Photo of KenKen Mondschein is a scholar, college professor, and author with expertise in subjects ranging from the Middle Ages to modern pop culture, as well as a jouster and fencing master.

Ken began writing professionally in his late teens. His latest book is Game of Thrones and the Medieval Art of Warfare (McFarland), and he has also written numerous academic books and articles. Ken's popular-audience work has appeared in the New York Press, various consumer magazines, as a columnist for Nerve.com and The Faster Times, and elsewhere.

Ken received his PhD in history from Fordham University. Currently a Fellow at the Arthur F. Kinney Center for Renaissance Studies, has also studied at SUNY Buffalo, Boston University, and Harvard, and was a Fulbright scholar to France. Though Ken's scholarly concentration is premodern Europe, he has taught, lectured, spoken, consulted, and published on everything from medieval science to the political uses of the past, and worked with organizations ranging fom the J. Paul Getty Museum to the History Channel to the United States Military Academy at West Point.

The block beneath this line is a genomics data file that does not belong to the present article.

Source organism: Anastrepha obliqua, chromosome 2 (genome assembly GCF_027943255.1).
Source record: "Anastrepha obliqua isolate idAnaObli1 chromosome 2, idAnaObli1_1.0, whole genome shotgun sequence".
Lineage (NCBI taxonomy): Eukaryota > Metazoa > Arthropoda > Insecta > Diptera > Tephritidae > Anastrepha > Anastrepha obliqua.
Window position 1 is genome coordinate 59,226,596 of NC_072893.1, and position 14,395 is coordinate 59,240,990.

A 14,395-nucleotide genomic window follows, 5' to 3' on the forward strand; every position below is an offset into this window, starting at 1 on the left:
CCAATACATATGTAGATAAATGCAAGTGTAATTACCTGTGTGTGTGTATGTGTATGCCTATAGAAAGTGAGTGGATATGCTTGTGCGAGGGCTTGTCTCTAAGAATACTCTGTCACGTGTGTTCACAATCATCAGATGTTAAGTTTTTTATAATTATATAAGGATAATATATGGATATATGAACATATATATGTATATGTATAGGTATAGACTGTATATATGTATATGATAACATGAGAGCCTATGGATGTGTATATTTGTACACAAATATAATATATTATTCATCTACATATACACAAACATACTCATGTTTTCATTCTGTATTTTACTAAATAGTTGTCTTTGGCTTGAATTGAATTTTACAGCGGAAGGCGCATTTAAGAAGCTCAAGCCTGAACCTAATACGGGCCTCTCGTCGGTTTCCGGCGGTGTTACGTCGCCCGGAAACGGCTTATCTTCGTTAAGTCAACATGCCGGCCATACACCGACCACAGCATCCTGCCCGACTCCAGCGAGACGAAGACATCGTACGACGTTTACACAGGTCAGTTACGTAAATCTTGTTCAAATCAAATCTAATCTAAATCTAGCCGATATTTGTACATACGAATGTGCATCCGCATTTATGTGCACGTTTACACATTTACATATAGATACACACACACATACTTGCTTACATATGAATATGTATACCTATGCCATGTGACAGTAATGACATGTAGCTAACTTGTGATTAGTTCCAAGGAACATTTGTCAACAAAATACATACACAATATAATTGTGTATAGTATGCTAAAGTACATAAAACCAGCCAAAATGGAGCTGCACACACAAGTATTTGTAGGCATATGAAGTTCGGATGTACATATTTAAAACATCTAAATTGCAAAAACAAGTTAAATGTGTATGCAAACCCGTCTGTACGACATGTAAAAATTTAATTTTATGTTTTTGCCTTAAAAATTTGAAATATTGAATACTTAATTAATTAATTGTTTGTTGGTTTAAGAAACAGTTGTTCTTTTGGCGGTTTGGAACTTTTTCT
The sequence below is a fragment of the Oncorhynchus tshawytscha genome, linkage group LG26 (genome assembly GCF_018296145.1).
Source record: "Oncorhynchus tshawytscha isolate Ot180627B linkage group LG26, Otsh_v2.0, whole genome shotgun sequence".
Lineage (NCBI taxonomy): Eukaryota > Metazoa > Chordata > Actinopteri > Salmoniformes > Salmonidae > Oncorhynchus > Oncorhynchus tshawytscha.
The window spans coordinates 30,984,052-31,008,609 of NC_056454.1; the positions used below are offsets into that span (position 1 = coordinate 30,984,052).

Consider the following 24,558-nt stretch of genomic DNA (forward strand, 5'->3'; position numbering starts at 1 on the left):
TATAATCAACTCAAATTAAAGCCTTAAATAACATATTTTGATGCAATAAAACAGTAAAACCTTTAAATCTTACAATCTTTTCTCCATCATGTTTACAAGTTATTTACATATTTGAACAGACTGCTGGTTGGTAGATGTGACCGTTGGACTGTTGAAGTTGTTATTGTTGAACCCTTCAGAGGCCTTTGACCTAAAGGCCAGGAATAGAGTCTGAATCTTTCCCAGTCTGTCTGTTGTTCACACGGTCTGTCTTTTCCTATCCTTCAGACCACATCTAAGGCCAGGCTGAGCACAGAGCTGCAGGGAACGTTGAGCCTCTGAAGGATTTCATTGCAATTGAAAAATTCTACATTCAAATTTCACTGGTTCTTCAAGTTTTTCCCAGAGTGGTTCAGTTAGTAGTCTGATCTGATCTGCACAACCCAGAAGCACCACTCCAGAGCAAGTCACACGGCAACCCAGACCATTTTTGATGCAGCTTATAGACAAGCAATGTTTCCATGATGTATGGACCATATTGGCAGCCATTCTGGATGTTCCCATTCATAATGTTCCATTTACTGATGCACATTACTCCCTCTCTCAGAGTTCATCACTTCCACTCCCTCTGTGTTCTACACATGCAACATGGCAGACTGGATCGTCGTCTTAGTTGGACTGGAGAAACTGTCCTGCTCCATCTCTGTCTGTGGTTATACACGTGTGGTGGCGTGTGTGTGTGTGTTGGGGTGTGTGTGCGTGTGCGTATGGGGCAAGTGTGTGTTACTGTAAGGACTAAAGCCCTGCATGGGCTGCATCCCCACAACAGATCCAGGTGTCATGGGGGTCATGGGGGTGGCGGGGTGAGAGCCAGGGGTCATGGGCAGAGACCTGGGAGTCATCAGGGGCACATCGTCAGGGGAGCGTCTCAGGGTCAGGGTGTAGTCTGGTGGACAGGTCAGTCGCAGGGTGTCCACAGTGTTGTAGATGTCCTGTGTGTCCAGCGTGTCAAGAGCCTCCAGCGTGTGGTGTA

As an authority on, and instructor of, historical fencing (a discipline also known as Historical European Martial Arts, or HEMA), Ken is the translator of several historical fencing treatises and was employed at the Higgins Armory Museum in Worcester, MA (where he was a Research Fellow) until the Museum's closing in 2013. Ken currently teaches fencing privately in Western and Central Massachusetts. His work with the history of swordsmanship originates from the same love of the past and desire to relate it to the present—and to teach others—that led him to become an academic; one of his goals in this is to show how the value of the study of such sources to historians of art, ideas, society, and science.

Born, raised, and having spent most of his professional life in New York City and also having lived in Buffalo, Boston, and Paris, Ken currently resides near Northampton, Massachusetts. He has made many radio and TV appearances in support of his work, and is available for consultation and interviews. His academic curriculum vitae may be downloaded here, and he may be contacted personally at <his first name> at <this URL>. You can connect to him on academia.edu (and read his research) here.